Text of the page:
NASA and various commercial companies gave updates on their programs during the International Symposium on Commercial and Personal Spaceflight this week in Las Cruces, NM.
What follows are summaries that include:
suborbital programs (Virgin Galactic, Blue Origin)
commercial cargo (SpaceX, Sierra Nevada Corporation)
commercial crew (NASA, Boeing, ULA).
The summaries are based on Twitter posts from attendees. A big thanks to Thanks to Tanya Harrison (@tanyaofmars), Frank Slazer (@FSlazer), Jeff Foust (@jeff_foust), Michael Simpson (@SpaceSharer), and Melissa Sampson (@DrSampson) for the coverage.
Blue Origin President Rob Meyerson says the company plans to ramp up New Shepard flight tests as the year progresses.
After completing two successful flights of its New Shepard suborbital vehicle in two months, Blue Origin plans to increase the frequency of future test flights, with dozens more planned before the company is ready to start flying people….
“We expect to shorten that turnaround time over time this year, and fly this vehicle again and again,” he said. Those upcoming tests will use the same New Shepard vehicle that flew the previous two flights, with hardware and software modifications as needed between flights.
Meyerson said the company still plans to perform “dozens” of test flights of New Shepard over the next couple of years before the company is ready to carry people on the vehicle. “It really depends on how the flight test program goes,” he said. “It could be a little faster than that, or it could be a little longer than that, depending on what we learn.”
Blue Origin, though, does expect to start carrying uncrewed research payloads on New Shepard later this year. The company has been working with researchers at Purdue University, the University of Central Florida and Louisiana State University to provide initial “pathfinder” experiments that will fly on the vehicle. “We hope to fly those payloads this year,” he said.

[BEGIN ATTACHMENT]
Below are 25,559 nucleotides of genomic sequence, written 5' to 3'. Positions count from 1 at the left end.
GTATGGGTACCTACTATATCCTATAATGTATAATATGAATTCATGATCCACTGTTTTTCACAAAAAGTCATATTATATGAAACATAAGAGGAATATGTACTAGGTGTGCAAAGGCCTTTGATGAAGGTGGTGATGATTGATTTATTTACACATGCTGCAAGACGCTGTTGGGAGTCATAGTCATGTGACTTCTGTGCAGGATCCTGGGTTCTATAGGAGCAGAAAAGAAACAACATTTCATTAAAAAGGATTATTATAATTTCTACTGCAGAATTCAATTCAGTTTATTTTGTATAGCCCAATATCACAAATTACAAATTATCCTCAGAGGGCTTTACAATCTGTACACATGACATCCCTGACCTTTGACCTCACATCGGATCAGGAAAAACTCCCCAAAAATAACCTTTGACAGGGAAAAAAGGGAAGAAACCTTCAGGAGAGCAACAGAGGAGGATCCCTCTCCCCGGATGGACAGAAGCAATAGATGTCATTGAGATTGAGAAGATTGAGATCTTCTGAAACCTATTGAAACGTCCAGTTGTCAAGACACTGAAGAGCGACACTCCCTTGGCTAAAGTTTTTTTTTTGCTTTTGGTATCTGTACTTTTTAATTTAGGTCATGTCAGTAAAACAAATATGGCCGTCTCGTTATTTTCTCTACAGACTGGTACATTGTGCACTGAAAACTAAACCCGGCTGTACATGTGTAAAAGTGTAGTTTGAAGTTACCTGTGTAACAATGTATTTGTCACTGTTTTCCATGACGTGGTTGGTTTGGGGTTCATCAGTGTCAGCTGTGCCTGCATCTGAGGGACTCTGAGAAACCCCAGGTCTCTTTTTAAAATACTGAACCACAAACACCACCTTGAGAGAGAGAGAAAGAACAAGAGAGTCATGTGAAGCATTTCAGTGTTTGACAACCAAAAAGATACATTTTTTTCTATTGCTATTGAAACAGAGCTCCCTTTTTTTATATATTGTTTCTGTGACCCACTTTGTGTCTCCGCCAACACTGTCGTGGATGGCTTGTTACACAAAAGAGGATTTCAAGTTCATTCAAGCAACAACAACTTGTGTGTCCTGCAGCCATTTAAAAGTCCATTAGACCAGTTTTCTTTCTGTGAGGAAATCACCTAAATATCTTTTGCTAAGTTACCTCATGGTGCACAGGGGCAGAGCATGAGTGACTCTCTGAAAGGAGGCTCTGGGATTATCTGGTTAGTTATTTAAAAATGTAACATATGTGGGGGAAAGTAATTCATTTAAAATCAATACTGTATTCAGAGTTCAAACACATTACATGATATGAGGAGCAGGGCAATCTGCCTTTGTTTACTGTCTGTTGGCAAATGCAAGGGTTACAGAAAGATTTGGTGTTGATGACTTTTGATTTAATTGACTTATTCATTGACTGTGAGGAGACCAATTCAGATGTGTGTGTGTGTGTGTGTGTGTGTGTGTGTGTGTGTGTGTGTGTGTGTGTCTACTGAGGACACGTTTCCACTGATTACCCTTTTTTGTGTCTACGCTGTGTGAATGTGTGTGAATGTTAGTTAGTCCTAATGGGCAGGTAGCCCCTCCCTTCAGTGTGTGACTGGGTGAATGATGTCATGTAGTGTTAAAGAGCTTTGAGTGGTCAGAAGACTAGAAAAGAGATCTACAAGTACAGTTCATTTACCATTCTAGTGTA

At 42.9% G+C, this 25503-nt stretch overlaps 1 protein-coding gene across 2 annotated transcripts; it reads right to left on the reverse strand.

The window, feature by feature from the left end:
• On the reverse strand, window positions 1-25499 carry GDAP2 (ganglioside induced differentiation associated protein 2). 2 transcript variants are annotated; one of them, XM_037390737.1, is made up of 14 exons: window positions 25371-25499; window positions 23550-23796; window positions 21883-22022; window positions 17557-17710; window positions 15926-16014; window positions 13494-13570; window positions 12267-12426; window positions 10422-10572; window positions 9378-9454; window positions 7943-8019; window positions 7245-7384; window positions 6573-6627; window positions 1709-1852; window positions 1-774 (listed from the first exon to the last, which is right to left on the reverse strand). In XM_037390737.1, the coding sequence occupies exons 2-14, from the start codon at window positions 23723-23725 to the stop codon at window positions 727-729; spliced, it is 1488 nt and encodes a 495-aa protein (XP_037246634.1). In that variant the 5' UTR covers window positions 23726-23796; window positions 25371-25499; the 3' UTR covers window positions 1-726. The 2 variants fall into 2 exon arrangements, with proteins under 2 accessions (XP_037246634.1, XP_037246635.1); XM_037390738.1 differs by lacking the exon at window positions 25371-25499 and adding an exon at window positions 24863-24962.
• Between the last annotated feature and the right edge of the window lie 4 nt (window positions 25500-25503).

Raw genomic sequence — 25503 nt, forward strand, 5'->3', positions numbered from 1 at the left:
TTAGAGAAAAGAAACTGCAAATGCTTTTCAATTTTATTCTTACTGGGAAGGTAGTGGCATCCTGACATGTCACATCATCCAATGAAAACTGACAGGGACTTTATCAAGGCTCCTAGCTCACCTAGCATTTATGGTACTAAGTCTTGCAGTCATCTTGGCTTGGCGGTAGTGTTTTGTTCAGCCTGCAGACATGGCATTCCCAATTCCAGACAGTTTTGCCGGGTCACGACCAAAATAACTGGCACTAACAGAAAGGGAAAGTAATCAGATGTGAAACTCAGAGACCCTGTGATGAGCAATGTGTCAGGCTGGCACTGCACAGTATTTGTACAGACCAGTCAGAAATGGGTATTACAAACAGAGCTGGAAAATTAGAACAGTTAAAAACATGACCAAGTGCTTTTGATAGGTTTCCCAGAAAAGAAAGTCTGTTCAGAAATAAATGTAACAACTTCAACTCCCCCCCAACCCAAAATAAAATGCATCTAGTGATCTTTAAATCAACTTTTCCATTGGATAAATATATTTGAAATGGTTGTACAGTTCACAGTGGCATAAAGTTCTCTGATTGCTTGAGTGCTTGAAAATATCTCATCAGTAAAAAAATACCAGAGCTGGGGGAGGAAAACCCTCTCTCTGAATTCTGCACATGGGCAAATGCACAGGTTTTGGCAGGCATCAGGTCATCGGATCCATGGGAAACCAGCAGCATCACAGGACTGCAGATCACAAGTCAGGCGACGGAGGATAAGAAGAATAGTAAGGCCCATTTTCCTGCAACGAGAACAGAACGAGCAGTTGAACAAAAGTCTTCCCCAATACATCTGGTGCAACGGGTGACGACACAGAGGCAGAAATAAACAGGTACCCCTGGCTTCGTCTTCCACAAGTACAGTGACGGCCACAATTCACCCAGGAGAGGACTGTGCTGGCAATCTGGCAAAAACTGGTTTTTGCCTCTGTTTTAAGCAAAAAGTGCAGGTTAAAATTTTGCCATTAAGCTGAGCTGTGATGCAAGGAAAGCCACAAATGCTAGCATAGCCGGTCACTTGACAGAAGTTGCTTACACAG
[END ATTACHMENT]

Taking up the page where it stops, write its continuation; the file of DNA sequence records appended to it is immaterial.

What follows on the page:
Blue Origin President Rob Meyerson told business leaders his company looking for economic incentives to build the BE-4 rocket in Washington State where it is being designed.
At its Kent headquarters, Blue Origin employs more than 400 engineers who design and build development models of both its space rockets and the engines that power them.
“Building the engine near the engineering team that designed it … has benefits,” said Meyerson, speaking at the Economic Forecast Conference at the Seattle Westin Hotel. “But there are other factors.”
He lamented the fact that two tax incentives that applied to Blue Origin’s work — the high-technology research business and occupation tax credit and sales-tax exemption — were both allowed to expire at the beginning of 2015.
And he called for the passage of House Bill 2226 in the current legislative session, which would extend to manufacturers of spacecraft the same aerospace-industry incentives available to Boeing and its suppliers in the commercial-airplane business.
WASHINGTON, D.C. (CSF PR) — The Commercial Spaceflight Federation welcomed several new member companies at its Executive Board meeting this week, expanding its membership to more than 60 companies.
Spaceport Camden of Camden County, Georgia joined CSF as an Executive Member. Steve Howard, Spaceport Camden project leader, will represent his organization on the CSF Board of Directors. “CSF’s mission strategically aligns with Camden’s goals, and we are pleased to join other industry leaders as part of this organization,” Howard said.